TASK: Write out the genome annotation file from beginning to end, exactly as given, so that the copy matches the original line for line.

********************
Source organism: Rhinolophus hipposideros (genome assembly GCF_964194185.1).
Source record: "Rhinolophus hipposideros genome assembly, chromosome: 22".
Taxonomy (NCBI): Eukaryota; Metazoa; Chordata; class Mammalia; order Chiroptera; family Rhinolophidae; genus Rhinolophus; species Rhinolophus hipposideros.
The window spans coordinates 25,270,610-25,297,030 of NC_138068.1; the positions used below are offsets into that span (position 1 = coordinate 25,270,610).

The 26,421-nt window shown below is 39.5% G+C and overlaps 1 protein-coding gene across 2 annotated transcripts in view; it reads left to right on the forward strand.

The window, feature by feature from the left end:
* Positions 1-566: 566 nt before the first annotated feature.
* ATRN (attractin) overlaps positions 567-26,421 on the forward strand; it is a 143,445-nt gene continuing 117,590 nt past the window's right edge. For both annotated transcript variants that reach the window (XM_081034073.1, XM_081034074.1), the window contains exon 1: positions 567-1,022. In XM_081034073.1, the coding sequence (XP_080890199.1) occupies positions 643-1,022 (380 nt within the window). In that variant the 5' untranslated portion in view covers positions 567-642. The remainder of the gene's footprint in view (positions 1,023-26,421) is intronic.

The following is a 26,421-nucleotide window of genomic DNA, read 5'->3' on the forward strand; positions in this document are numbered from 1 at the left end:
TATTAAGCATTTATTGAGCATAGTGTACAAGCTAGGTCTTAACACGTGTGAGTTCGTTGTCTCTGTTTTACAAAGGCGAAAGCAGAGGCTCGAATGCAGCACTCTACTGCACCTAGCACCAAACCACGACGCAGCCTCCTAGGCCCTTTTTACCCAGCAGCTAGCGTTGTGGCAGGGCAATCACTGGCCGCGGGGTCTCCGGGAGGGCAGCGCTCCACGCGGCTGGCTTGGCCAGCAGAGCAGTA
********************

Source organism: Rhinolophus hipposideros (genome assembly GCF_964194185.1).
Source record: "Rhinolophus hipposideros genome assembly, chromosome: 22".
Taxonomy (NCBI): Eukaryota; Metazoa; Chordata; class Mammalia; order Chiroptera; family Rhinolophidae; genus Rhinolophus; species Rhinolophus hipposideros.
The window spans coordinates 25,270,610-25,297,030 of NC_138068.1; the positions used below are offsets into that span (position 1 = coordinate 25,270,610).

The 26,421-nt window shown below is 39.5% G+C and overlaps 1 protein-coding gene across 2 annotated transcripts in view; it reads left to right on the forward strand.

The window, feature by feature from the left end:
* Positions 1-566: 566 nt before the first annotated feature.
* ATRN (attractin) overlaps positions 567-26,421 on the forward strand; it is a 143,445-nt gene continuing 117,590 nt past the window's right edge. For both annotated transcript variants that reach the window (XM_081034073.1, XM_081034074.1), the window contains exon 1: positions 567-1,022. In XM_081034073.1, the coding sequence (XP_080890199.1) occupies positions 643-1,022 (380 nt within the window). In that variant the 5' untranslated portion in view covers positions 567-642. The remainder of the gene's footprint in view (positions 1,023-26,421) is intronic.

The following is a 26,421-nucleotide window of genomic DNA, read 5'->3' on the forward strand; positions in this document are numbered from 1 at the left end:
TATTAAGCATTTATTGAGCATAGTGTACAAGCTAGGTCTTAACACGTGTGAGTTCGTTGTCTCTGTTTTACAAAGGCGAAAGCAGAGGCTCGAATGCAGCACTCTACTGCACCTAGCACCAAACCACGACGCAGCCTCCTAGGCCCTTTTTACCCAGCAGCTAGCGTTGTGGCAGGGCAATCACTGGCCGCGGGGTCTCCGGGAGGGCAGCGCTCCACGCGGCTGGCTTGGCCAGCAGAGCAGTA